In the first half of 2022-23 Indian GDP has grown at the rate of 9.7% which is indeed a remarkable achievement among major economies. Indian growth rate, year-on-year, was 13.5% in quarter one (April to June) followed by 6.3% in quarter two (July to September). This high growth in the first half was predicated by a lower base figure in 2021-22 for the same period. However, without any prevarication it can be suggested that even if the real GDP for the second half is between 4.5 to 5% then the overall GDP growth in real terms could be around 7%. There are a few noticeable features of the second quarter growth real consumption expenditure which accounts for about 59% of GDP increased by 9.7% and gross fixed capital formation which is the propeller of investment grew by 10.3%. Both the indicators suggest the economy is moving in the right direction. However, one needs to add that public consumption expenditure has come down, possibly the Government needs to focus on it specially when the tax collection has been buoyant. The key area of concern is net exports which is basically exports of goods and services minus imports. This problem may continue well into 2023-24 due to global headwinds. Consequently, the GDP growth rate may come down albeit marginally in 2023-24. Another aspect that needs to be borne in mind is during 2022-23 post Ukraine war developments, energy and commodity prices have gone up; this has compelled RBI to have a tighter monetary policy and a higher rate regime, both have an impact on lowering the growth trajectory. However, with CPI inflation, particularly food inflation showing a decline, RBI could be less aggressive in terms of rate escalation. Further, given the improvement in tax collection both direct and indirect including GST, the fiscal deficit could be contained within 6.4% of GDP. Even the Indian currency depreciation could be within expected limits as capital inflows and remittances would help in mitigating the adverse impact of higher trade deficit. On the whole we do not expect any major macro economic instability arising in the coming quarters.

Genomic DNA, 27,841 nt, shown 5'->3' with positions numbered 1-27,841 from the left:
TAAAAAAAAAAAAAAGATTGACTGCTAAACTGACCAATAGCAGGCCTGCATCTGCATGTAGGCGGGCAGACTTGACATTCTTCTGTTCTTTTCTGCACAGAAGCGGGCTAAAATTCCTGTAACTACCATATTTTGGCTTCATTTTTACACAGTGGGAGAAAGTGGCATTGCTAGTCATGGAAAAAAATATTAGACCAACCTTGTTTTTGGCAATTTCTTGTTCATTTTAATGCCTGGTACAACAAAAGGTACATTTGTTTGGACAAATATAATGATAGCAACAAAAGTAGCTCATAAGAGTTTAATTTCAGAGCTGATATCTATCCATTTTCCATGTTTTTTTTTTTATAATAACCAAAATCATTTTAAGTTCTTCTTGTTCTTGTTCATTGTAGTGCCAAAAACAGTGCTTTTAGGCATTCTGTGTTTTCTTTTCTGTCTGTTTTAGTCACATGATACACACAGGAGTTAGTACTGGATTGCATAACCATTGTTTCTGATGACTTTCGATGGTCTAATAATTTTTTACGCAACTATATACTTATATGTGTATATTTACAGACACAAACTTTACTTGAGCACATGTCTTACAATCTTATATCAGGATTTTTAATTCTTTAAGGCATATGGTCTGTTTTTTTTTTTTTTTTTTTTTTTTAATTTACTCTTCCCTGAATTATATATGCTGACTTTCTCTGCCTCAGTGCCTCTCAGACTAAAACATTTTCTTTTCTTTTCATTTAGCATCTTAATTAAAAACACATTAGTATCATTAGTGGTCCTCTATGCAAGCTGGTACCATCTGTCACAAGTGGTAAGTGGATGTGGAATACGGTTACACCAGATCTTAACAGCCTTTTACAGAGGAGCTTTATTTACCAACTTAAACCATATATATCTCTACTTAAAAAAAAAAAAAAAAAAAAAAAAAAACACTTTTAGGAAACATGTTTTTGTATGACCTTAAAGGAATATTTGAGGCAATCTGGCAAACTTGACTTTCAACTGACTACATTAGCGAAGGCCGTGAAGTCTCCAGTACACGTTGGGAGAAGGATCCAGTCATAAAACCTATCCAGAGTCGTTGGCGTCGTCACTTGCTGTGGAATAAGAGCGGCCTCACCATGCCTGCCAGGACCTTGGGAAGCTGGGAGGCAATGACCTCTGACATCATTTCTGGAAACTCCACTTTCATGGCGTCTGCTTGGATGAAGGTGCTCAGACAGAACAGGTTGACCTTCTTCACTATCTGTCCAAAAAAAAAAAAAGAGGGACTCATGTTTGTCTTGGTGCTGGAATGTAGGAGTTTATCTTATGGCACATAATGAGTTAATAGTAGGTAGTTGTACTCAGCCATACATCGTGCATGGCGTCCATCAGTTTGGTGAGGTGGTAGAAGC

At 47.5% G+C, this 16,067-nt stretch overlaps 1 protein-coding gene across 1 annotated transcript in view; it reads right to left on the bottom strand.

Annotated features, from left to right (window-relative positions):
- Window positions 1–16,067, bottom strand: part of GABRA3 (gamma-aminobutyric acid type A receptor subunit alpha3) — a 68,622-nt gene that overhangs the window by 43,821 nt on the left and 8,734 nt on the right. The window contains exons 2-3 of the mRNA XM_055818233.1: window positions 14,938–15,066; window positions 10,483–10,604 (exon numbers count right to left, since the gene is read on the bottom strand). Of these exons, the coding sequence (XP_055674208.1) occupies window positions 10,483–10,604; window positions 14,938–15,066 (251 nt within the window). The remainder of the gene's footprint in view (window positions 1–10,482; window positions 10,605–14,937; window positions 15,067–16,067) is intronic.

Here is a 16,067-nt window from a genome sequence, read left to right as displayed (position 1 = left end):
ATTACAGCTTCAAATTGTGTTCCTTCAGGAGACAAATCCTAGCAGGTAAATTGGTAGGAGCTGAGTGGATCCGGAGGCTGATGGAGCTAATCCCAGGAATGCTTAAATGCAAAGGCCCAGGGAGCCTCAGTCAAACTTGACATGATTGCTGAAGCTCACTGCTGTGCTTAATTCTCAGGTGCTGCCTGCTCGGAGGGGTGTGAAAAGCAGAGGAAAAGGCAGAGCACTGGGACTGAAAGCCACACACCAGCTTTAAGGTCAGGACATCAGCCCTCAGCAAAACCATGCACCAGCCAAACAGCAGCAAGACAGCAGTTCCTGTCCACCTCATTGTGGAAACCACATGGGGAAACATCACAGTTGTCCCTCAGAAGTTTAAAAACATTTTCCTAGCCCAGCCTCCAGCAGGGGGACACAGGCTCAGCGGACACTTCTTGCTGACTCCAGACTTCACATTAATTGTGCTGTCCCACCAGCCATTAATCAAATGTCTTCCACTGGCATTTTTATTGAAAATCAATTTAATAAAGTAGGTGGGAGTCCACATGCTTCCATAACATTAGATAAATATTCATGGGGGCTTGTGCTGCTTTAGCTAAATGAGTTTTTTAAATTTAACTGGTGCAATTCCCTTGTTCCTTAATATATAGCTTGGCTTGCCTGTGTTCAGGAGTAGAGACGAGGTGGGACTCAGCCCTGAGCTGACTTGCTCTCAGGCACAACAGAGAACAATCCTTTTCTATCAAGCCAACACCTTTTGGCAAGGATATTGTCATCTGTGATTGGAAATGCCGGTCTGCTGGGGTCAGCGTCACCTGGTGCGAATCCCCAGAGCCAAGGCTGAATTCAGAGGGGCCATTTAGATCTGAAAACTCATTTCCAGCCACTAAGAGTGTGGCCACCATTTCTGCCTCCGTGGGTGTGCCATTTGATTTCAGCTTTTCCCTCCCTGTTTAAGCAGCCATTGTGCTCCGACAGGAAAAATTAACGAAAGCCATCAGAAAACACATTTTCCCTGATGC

Coming back to global headwinds, the international institutions don’t seem to be very hopeful about 2023. It is unlikely to be better than 2022, in fact it could be worse. According to IMF “Global economic activity is experiencing a broad based and sharper than expected slowdown.” Global growth could well be 2.7% the weakest since 2001. The economic scenario of the advanced countries and that of China are of great importance to emerging economies like India, Indonesia, Vietnam, etc. In many of the advanced economies like USA, EU, UK and Japan, years of lax monetary and fiscal policies coupled with low or even negative interest rates have led to enormous debt build up. Debt, private and Government put together has become three to four times that of GDP depending on the country one selects.
The Ukraine conflict along with supply chain disruptions have led to a sharp escalation in energy, food and commodity prices. These developments have forced Central banks to reverse the monetary easing process and raise interest rates. As debt servicing costs are going up a debt related crisis is almost on the anvil. The problem has got further exacerbated by supply chain bottlenecks leading to lower output growth along with higher inflation. Many of the advanced economies particularly EU and UK are facing near stagflationary situation with high prices and very low GDP growth. An issue which has been singled by most of the international economic institutions.